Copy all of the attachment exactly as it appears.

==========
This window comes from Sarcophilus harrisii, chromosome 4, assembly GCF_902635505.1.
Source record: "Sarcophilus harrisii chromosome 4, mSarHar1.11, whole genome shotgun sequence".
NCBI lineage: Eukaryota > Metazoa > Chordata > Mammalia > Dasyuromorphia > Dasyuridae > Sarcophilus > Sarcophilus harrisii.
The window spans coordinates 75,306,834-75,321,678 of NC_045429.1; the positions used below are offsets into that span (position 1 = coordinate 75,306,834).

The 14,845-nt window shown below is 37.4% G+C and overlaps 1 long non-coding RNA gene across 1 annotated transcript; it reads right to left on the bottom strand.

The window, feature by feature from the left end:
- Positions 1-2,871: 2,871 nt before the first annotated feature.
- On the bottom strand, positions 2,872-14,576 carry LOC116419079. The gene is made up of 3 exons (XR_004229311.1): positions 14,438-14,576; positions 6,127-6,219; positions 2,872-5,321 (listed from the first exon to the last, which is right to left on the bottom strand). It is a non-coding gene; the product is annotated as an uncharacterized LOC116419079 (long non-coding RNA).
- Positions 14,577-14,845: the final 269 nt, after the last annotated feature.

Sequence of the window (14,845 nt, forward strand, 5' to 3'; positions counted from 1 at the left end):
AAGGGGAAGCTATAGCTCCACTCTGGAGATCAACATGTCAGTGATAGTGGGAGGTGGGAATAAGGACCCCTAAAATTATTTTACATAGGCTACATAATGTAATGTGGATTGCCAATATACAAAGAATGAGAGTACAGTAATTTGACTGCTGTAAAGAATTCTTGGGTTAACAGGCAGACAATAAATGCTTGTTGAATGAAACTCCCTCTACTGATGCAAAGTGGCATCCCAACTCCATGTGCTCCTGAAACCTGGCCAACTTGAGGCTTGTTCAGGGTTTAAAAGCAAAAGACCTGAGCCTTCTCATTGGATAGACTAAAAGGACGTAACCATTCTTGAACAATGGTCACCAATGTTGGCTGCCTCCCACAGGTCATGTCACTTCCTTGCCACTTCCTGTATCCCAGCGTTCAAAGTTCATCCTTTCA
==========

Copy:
This window comes from Sarcophilus harrisii, chromosome 4, assembly GCF_902635505.1.
Source record: "Sarcophilus harrisii chromosome 4, mSarHar1.11, whole genome shotgun sequence".
NCBI lineage: Eukaryota > Metazoa > Chordata > Mammalia > Dasyuromorphia > Dasyuridae > Sarcophilus > Sarcophilus harrisii.
The window spans coordinates 75,306,834-75,321,678 of NC_045429.1; the positions used below are offsets into that span (position 1 = coordinate 75,306,834).

The 14,845-nt window shown below is 37.4% G+C and overlaps 1 long non-coding RNA gene across 1 annotated transcript; it reads right to left on the bottom strand.

The window, feature by feature from the left end:
- Positions 1-2,871: 2,871 nt before the first annotated feature.
- On the bottom strand, positions 2,872-14,576 carry LOC116419079. The gene is made up of 3 exons (XR_004229311.1): positions 14,438-14,576; positions 6,127-6,219; positions 2,872-5,321 (listed from the first exon to the last, which is right to left on the bottom strand). It is a non-coding gene; the product is annotated as an uncharacterized LOC116419079 (long non-coding RNA).
- Positions 14,577-14,845: the final 269 nt, after the last annotated feature.

Sequence of the window (14,845 nt, forward strand, 5' to 3'; positions counted from 1 at the left end):
AAGGGGAAGCTATAGCTCCACTCTGGAGATCAACATGTCAGTGATAGTGGGAGGTGGGAATAAGGACCCCTAAAATTATTTTACATAGGCTACATAATGTAATGTGGATTGCCAATATACAAAGAATGAGAGTACAGTAATTTGACTGCTGTAAAGAATTCTTGGGTTAACAGGCAGACAATAAATGCTTGTTGAATGAAACTCCCTCTACTGATGCAAAGTGGCATCCCAACTCCATGTGCTCCTGAAACCTGGCCAACTTGAGGCTTGTTCAGGGTTTAAAAGCAAAAGACCTGAGCCTTCTCATTGGATAGACTAAAAGGACGTAACCATTCTTGAACAATGGTCACCAATGTTGGCTGCCTCCCACAGGTCATGTCACTTCCTTGCCACTTCCTGTATCCCAGCGTTCAAAGTTCATCCTTTCA